A television movie like An American Story couldn’t get greenlit today. In fact, it’s still surprising the Hallmark Hall of Fame and CBS joint production actually got broadcast back in 1992.
Yet this fictionalization of the Battle of Athens, the last and best modern example of American citizens forcefully asserting their Second Amendment rights, was actually shown only 21 years ago. The telepicture earned two Primetime Emmy nominations, one for music and another for cinematography.
This well made TV movie, starring Brad Johnson and directed by John Gray, depicted the last time in modern American history when a large group of decent, ordinary citizens were involved in an armed confrontation with criminally corrupt representatives of their own government.
The groundbreaking new film adaptation of the Broadway musical “Les Misérables” features desperate people suffering under soul-shattering unemployment, naive university students decrying the rich and stoking the flames of socialist revolution, an unyielding government official interested not in right and wrong but in following his government’s rules and one heroic individual who follows his faith in God to guide him from one success to another all the while truly helping others by using his own private wealth rather than through the ineffective and neglectful government.
Western character actor Harry Carey, Jr. dies aged 91
Carey’s career spanned more than 50 years and included such John Ford classics as She Wore a Yellow Ribbon, The Searchers and The Long Gray Line. (Read Full Story)
I saw the new Les Misérables film this week. It was rather like being hit by a truck, which then kept reversing and ploughing resolutely forward again.
Generally, I prefer my musical politics a tad more Nixon in China. Still, the decision to shoot the numbers largely in single shots means the singers are forced to act, not simply bawl X Factor-style. Brit Eddie Redmayne is revealed to boast not just cheekbones, but a sterling tenor, too, the old hoofer, and Sacha Baron Cohen will be wasted if he is not booked for panto next Christmas.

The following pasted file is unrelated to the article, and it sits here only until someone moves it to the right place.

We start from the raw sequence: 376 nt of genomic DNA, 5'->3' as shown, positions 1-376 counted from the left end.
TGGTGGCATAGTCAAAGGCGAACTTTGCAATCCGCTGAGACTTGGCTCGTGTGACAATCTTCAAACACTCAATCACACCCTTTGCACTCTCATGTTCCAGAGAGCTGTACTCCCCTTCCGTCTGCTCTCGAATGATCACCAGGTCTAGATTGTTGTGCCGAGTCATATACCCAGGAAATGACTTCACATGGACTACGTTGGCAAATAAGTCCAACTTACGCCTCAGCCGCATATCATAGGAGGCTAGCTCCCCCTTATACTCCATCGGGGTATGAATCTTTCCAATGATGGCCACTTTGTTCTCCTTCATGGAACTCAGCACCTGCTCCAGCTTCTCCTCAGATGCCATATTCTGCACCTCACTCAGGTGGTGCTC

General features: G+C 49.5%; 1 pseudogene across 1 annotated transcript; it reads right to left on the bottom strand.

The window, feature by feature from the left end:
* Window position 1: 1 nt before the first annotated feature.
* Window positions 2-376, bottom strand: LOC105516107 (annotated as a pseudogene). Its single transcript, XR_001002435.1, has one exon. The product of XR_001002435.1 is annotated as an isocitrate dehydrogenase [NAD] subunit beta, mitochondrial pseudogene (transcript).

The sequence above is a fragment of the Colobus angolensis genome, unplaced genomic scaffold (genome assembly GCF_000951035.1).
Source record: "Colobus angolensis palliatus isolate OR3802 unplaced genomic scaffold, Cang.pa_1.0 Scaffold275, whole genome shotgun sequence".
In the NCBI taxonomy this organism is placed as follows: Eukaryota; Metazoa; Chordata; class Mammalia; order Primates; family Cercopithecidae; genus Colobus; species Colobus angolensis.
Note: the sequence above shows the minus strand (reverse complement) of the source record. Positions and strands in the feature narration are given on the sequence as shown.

I’m not sure how it’s going to play in the US, though. For a start, the bromance is subdued for a nation that brought us Top Gun’s bros riding bros’ tails.
Moreover, the various poxes, STDs, boils and not just British but also French teeth are likely to inspire hysteria in the neurotically sanitised US of A. And this before the male leads spend several scenes literally covered in shit. Still, it will serve to confirm everything Yanks feel about contemporary Europe.
Written by Hannah Betts, and published at The Guardian, December 14, 2012.
“Let me tell you about Florida politicians. I make ‘em out of whole cloth, see – just like a tailor makes a suit.
Yeah, that’s right – I get their name in the newspaper. I get ‘em some publicity and get ‘em on the ballot, then after the election, we count the votes… and if they don’t turn out right – we recount ‘em – and recount ‘em again until they do.” – Edward G. Robinson as ‘Johnny Rocco,’ Key Largo, Warner Bros Pictures; 1948
Paint Your Wagon! Clint Eastwood just dropped another nuke on Obama. In the latest issue of The Carmel Pine Cone (Sept 7-13, 2012) American’s favorite actor said,
“President Obama is the greatest hoax ever perpetrated on the American people.”